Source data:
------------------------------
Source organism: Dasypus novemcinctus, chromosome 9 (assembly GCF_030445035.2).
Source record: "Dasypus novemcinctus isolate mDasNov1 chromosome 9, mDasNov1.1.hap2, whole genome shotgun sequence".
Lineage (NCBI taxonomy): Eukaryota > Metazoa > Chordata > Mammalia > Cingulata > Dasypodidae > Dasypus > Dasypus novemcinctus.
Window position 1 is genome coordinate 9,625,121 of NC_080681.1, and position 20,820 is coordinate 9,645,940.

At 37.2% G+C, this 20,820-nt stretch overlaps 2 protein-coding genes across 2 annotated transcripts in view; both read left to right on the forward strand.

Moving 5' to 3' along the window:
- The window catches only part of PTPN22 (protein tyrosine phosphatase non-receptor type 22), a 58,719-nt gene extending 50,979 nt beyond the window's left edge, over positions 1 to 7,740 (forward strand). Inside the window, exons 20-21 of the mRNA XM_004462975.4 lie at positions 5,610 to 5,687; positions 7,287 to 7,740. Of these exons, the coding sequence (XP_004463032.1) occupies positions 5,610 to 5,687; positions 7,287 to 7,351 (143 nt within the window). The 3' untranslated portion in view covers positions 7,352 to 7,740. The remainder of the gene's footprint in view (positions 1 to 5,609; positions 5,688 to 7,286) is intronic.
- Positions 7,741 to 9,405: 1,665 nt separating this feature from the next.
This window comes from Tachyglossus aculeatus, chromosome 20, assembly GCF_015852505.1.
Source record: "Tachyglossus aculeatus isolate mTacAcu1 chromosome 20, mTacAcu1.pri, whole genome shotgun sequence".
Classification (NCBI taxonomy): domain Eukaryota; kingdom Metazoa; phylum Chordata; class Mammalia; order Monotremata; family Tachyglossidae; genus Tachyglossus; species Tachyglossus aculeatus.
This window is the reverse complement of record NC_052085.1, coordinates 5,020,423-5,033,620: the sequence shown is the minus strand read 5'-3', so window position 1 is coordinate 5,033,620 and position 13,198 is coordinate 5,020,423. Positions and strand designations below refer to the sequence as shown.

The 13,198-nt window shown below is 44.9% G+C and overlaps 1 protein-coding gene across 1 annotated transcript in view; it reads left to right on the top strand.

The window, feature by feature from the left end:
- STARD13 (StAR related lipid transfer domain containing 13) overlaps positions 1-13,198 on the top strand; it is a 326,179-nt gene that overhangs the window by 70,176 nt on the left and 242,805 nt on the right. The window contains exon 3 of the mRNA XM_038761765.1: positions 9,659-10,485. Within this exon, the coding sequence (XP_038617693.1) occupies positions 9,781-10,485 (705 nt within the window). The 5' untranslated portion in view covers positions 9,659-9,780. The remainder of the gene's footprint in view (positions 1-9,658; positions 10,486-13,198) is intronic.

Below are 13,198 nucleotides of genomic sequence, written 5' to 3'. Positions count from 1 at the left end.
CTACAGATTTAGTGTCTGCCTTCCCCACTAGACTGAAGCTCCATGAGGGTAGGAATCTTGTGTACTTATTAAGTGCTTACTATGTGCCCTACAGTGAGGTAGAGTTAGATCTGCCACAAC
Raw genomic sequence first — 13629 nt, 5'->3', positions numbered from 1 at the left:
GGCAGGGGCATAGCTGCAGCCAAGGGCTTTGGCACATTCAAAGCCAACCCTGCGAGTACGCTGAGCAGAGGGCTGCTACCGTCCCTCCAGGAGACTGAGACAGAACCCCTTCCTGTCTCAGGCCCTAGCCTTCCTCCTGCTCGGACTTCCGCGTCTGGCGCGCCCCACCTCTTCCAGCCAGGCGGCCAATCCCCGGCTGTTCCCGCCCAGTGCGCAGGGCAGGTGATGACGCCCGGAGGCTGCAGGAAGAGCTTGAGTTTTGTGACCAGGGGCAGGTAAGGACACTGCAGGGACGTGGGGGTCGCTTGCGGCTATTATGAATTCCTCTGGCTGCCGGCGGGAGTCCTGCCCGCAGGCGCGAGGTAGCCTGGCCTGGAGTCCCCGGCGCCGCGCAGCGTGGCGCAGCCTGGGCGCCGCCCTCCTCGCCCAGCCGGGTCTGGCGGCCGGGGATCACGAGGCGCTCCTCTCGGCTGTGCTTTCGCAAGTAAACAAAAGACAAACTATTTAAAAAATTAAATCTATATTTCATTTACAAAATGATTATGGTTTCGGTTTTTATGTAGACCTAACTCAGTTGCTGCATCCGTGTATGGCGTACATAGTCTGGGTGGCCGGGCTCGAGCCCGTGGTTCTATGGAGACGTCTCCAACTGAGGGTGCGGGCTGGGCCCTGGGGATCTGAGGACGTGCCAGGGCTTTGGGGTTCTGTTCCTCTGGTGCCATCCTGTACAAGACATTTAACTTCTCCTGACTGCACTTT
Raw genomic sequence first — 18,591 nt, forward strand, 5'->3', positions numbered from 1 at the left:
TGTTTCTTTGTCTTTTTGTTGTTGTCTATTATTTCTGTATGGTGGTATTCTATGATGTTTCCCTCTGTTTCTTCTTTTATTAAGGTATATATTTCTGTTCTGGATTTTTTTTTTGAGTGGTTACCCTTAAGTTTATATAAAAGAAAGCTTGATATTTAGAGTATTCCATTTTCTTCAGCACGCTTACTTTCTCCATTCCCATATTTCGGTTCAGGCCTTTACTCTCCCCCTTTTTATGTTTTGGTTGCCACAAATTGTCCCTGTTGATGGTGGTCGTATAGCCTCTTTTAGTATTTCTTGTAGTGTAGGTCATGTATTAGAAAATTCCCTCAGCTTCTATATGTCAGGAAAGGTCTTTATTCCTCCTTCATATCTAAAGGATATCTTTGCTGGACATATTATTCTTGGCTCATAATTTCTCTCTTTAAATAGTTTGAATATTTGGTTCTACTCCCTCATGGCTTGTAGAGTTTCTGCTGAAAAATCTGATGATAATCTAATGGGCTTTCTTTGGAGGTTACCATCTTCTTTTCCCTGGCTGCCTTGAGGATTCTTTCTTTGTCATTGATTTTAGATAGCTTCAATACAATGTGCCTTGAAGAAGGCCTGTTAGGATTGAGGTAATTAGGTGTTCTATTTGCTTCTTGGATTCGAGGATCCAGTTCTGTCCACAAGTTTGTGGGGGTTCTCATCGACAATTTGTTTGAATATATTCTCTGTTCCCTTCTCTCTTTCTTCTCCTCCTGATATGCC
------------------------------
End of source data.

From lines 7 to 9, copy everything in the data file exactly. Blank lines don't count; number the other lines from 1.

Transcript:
- The window catches only part of PTPN22 (protein tyrosine phosphatase non-receptor type 22), a 58,719-nt gene extending 50,979 nt beyond the window's left edge, over positions 1 to 7,740 (forward strand). Inside the window, exons 20-21 of the mRNA XM_004462975.4 lie at positions 5,610 to 5,687; positions 7,287 to 7,740. Of these exons, the coding sequence (XP_004463032.1) occupies positions 5,610 to 5,687; positions 7,287 to 7,351 (143 nt within the window). The 3' untranslated portion in view covers positions 7,352 to 7,740. The remainder of the gene's footprint in view (positions 1 to 5,609; positions 5,688 to 7,286) is intronic.
- Positions 7,741 to 9,405: 1,665 nt separating this feature from the next.
This window comes from Tachyglossus aculeatus, chromosome 20, assembly GCF_015852505.1.